The two most famous charts hitherto published, [i.e. in 1745,] of the southern parts of South America, are those of Dr Halley, in his General Chart of the Magnetic Variation, and of Frezier, in his Voyage to the South Seas. Besides these, there is a chart of the Straits of Magellan and some parts of the adjacent coast, by Sir John Narborough, which is doubtless infinitely more exact in that part than Frezier’s, and even in some parts superior to Halley’s, particularly in regard to the longitudes of different places in these straits. We were in some measure capable of correcting, by our own observations, the coast from Cape Blanco to Terra del Fuego, and thence to the Straits of Le Maire, as we ranged along that coast, generally in sight of land. The position of the land to the northward of the Straits of Magellan, on the western side of Patagonia, is doubtless laid down very imperfectly in our charts; and yet I believe it to be much nearer the truth than any hitherto published; as it was drawn from the information of some of the crew of the Wager, which was shipwrecked on that coast; and as it pretty nearly agrees with what I have seen in some Spanish manuscripts. The channel, called Whale Sound, dividing Terra del Fuego, towards the western extremity of the Straits of Magellan, was represented by Frezier; but Sir Francis Drake, who first discovered Cape Horn, and the south-west parts of Terra del Fuego, observed that the whole coast was indented by a great number of inlets, all of which he conceived to communicate with the Straits of Magellan: And I do not doubt, when this country shall be thoroughly examined, that this conjecture will be verified, and that Terra del Fuego will be found to consist of several islands.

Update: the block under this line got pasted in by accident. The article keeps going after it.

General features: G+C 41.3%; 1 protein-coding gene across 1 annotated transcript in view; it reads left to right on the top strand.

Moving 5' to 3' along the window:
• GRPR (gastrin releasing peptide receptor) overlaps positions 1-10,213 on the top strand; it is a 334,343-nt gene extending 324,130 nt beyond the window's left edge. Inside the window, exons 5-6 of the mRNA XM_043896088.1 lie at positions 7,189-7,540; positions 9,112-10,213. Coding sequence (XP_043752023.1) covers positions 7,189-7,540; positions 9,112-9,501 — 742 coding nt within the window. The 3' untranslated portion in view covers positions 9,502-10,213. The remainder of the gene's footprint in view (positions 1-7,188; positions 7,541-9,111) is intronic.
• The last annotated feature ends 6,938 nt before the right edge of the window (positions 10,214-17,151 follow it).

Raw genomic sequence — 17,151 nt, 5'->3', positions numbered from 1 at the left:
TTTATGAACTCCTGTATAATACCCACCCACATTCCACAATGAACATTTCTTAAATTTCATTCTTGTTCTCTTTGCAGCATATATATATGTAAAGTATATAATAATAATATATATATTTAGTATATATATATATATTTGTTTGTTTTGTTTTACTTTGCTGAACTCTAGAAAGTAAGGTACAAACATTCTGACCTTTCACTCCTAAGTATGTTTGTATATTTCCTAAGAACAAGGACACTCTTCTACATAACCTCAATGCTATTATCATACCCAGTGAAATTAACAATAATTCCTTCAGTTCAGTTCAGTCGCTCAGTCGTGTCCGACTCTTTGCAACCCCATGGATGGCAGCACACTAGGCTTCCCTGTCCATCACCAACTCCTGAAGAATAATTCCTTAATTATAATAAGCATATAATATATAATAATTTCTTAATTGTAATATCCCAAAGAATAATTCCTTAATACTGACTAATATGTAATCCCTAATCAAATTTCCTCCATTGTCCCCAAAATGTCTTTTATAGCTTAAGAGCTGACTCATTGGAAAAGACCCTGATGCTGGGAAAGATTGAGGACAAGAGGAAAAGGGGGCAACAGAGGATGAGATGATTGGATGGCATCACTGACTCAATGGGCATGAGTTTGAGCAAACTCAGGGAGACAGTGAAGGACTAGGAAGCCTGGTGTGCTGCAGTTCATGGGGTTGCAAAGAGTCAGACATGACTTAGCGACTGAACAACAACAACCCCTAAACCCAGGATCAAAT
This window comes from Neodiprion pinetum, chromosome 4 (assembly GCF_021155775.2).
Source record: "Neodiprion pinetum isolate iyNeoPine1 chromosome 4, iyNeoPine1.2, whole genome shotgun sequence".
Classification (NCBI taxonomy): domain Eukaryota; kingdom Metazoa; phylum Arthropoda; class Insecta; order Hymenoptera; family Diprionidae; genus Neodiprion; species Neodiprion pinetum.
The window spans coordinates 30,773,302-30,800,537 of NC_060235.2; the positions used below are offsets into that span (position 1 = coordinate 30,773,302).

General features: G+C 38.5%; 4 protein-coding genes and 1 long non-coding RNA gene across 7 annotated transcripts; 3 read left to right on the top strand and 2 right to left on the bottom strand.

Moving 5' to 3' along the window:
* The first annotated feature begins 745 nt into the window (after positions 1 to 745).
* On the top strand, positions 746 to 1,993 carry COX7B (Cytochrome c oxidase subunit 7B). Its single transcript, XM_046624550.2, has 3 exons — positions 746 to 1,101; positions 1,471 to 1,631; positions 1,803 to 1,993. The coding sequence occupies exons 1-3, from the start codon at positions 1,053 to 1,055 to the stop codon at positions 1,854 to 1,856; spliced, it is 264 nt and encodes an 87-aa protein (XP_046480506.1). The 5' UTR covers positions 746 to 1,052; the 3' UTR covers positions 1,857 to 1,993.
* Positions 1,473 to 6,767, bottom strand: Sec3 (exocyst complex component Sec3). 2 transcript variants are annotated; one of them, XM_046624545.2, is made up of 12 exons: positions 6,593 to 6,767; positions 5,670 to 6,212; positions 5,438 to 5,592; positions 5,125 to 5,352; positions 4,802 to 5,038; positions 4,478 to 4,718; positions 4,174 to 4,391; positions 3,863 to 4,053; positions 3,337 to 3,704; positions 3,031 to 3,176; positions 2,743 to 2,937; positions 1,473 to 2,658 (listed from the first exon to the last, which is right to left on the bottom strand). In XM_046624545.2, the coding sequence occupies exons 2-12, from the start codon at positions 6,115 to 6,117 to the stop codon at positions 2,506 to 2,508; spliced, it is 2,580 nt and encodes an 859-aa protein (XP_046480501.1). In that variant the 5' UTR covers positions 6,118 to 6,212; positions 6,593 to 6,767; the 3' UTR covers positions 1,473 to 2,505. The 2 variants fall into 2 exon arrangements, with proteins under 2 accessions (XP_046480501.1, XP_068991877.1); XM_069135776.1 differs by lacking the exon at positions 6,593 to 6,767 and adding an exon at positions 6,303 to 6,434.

I must not omit warning all future navigators against relying on the longitude of the Straits of Le Maire, or of any part of that coast, as laid down by Frezier; the whole being from eight to ten degrees too far to the eastward, if any faith can be given to the concurrent evidences of a great number of journals, verified, in some particulars, by astronomical observations. For instance, Sir John Narborough places Cape Virgin Mary in long. 65 deg. 42’ W. from the Lizard, or about 71 deg. 20’ from London. The ships of our squadron, taking their departure from St Catharines, where the longitude was rectified by an observation of an eclipse of the moon, found Cape Virgin Mary to be from 70 deg. 15’ to 72 deg. 30’ W. from London, according to their different reckonings; and, as there were no circumstances in our run that could Tender it considerably erroneous, it cannot be estimated in less than 71 deg. W. from London; whereas Frezier makes it only 66 deg. W. from Paris, which is little more than 63 deg. from London. Again, our squadron found the difference of longitude between Cape Virgin Mary and the Straits of Le Maire to be not more than 2 deg. 30’, while Frezier makes the difference nearly 4 deg., by which he enlarged the coast, from the Straits of Magellan to the Straits of Le Maire, to near double its real extent.